Co-Teaching for Justice and Equity, with Dr. King

A MiddleWeb Blog

January brings about a spirited sense of advocacy, commitment, dedication, and compassion as we honor the achievements of Martin Luther King Jr.

Teachers include thematic classroom activities, and communities around the nation honor his legacy through service opportunities.

The purpose of this post is to invite co-teachers to continue reflecting throughout the year on the ways their attitudes and actions extend the values and hopes that Martin Luther King Jr. inspired for our country.

So how about it! Let’s extend our January reflections and knowledge and let Dr. King’s example continue to move us on a very conscious level to co-create equity in our inclusive classrooms.

As we think about our actionable steps, I offer my ideas about how to connect and apply the framework of The Four Agreements shared by Glenn E. Singleton in Courageous Conversations about Race: A Field Guide for Achieving Equity in Schools with the inspiring values of Dr. King.

I use this framework to guide my own action steps as I work with educators to co-create equitable, meaningful learning experiences in co-taught classrooms. As I share each actionable step of the framework, I am also sharing a quotation by Martin Luther King Jr. that I feel connects to empower us today. See what you think!

1. Stay engaged

The hope is for individuals to stay engaged in ways that keep them fully involved. Be morally courageous as well as socially and intellectually engaged in critical conversations.

Dr. King’s Connections:

In the end, we will remember not the words of our enemies, but the silence of our friends.

Intelligence plus character – that is the goal of true education.

What Co-Teachers CAN DO!

Advocate for students’ best interest on a daily basis. That means assessing the classroom management procedures, instructional decisions, and overall sense of community in the classroom. Notice what needs to change in order to align with each student’s strengths and incorporate an inclusive mindset. Share strategies that would work to make each student feel included as a natural part of the class learning community.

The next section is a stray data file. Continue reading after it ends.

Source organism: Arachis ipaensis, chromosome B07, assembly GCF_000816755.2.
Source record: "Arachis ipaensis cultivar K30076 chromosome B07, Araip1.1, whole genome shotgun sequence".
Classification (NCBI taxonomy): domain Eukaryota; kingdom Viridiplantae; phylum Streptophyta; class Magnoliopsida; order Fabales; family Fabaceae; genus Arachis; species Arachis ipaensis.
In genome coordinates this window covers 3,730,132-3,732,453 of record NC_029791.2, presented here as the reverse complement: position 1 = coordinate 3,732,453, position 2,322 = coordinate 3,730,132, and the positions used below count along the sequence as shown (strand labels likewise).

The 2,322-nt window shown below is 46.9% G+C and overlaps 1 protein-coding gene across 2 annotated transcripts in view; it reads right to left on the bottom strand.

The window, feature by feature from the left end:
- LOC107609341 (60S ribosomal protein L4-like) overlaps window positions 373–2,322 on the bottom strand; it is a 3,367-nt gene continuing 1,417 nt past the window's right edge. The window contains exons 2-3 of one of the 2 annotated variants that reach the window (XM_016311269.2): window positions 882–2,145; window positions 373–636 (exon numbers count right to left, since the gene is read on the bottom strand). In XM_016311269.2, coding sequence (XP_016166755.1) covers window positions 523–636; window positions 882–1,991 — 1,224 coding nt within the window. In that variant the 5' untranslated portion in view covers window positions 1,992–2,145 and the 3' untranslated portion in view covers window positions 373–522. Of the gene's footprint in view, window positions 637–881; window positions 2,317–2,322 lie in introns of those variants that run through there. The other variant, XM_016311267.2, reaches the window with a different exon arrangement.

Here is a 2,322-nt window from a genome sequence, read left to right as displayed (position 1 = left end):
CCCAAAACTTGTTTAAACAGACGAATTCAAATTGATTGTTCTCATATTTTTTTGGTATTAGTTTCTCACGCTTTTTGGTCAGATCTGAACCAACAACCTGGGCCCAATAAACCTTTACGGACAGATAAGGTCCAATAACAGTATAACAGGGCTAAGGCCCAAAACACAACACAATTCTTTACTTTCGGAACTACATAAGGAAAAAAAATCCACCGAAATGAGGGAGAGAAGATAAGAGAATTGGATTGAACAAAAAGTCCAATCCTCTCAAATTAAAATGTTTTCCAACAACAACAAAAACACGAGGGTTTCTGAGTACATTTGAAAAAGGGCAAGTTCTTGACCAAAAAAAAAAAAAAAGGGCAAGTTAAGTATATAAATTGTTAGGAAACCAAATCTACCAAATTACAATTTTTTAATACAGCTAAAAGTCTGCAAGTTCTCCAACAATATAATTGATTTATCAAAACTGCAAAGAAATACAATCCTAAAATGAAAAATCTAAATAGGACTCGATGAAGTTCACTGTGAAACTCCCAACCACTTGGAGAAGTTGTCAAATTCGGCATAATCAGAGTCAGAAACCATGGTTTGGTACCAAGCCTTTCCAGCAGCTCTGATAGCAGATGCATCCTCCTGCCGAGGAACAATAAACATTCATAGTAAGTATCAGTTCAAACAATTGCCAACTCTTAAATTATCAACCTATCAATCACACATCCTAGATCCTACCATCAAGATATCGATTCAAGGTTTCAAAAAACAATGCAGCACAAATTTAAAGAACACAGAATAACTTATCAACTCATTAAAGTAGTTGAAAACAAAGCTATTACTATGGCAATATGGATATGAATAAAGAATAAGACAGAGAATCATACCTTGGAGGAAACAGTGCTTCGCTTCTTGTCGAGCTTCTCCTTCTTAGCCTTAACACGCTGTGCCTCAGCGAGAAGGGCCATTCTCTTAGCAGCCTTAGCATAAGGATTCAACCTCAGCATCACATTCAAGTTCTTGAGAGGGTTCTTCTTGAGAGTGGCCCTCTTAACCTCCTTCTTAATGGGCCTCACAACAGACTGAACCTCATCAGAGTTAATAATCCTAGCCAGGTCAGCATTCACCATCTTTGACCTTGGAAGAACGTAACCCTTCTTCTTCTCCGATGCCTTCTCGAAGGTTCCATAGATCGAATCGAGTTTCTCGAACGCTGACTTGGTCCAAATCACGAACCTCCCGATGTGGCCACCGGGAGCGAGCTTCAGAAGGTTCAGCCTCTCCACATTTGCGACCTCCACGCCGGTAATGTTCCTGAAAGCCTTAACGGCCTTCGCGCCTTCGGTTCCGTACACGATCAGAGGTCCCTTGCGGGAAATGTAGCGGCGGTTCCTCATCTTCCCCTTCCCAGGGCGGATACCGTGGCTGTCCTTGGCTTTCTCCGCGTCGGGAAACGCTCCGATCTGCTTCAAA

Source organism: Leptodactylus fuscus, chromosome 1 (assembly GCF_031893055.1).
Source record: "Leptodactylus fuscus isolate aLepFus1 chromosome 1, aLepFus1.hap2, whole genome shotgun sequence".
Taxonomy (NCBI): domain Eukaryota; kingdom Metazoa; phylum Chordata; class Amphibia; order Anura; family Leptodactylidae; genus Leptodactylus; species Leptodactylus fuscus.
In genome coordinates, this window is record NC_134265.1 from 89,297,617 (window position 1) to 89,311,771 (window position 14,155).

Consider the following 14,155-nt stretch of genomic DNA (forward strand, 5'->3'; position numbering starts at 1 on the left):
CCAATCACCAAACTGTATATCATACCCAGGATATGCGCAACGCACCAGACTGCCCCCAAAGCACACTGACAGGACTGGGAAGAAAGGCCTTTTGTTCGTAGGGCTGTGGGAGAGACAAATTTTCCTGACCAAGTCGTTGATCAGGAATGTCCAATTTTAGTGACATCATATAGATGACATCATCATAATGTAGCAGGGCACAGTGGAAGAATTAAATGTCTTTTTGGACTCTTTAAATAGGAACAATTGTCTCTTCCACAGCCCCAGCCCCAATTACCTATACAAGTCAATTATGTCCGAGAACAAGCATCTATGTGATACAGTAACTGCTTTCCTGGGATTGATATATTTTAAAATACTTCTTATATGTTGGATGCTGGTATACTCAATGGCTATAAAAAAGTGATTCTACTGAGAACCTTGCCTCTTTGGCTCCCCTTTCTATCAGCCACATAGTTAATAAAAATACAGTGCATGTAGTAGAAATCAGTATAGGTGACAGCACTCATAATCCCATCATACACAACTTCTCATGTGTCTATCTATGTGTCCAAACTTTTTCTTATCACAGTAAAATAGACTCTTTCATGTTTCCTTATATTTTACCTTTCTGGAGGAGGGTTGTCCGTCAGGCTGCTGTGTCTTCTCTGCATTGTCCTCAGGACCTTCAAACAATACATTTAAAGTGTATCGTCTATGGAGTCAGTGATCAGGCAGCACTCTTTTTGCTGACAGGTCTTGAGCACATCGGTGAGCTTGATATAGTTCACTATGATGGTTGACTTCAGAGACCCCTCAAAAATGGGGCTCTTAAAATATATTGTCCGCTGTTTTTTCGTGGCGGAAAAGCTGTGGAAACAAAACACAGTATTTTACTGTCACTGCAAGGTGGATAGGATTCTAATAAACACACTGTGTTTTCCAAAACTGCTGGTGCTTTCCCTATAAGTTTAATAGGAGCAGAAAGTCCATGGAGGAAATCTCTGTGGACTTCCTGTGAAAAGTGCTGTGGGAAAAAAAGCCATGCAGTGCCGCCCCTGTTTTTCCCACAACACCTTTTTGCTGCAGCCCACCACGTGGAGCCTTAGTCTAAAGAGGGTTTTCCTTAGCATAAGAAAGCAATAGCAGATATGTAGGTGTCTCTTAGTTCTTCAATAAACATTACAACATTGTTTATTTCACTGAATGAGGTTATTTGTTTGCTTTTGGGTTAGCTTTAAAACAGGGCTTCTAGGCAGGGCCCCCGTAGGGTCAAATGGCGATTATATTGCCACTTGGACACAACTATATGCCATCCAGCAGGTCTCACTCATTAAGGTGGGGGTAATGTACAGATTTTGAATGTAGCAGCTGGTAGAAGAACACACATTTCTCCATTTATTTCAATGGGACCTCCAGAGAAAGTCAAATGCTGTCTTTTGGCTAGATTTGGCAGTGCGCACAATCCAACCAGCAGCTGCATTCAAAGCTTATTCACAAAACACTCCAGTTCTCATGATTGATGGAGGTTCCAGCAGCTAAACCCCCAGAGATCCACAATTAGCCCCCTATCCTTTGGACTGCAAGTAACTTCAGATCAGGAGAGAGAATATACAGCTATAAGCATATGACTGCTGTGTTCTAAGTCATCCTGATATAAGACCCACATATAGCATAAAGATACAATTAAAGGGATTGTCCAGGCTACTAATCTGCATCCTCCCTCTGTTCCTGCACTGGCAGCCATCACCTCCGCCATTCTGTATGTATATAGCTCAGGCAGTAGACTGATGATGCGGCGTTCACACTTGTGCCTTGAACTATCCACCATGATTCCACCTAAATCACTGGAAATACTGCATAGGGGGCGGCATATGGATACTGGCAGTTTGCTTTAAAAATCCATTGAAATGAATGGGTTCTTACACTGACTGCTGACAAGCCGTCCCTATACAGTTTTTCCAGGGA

Each co-teacher must express ideas in support of what works best to make each learner feel empowered in the classroom. Sometimes we have to express an idea that may or may not be supported by colleagues. But if it is what is best for students…it MUST be said.

2. Experience discomfort

Embrace feeling uncomfortable at times. Equate discomfort with feeling empowered to push through challenges. Being present in our discomfort can translate into a positive force that raises awareness and activates positive change.

Dr. King’s Connections:

Out of the mountain of despair, a stone of hope.

There comes a time when one must take a position that is neither safe nor politic nor popular, but he must take it because his conscience tells him it is right.

What Co-Teachers CAN DO!

As educators, we know that our voice – our decisions – our actions have a direct and indirect impact on the lives of our students. We MUST choose to be uncomfortable if we expect to push through challenges and create the kinds of educational experiences that empower them. At the next co-planning session, team meeting, or faculty meeting, be that person who is willing to shake things up for the rights of our students.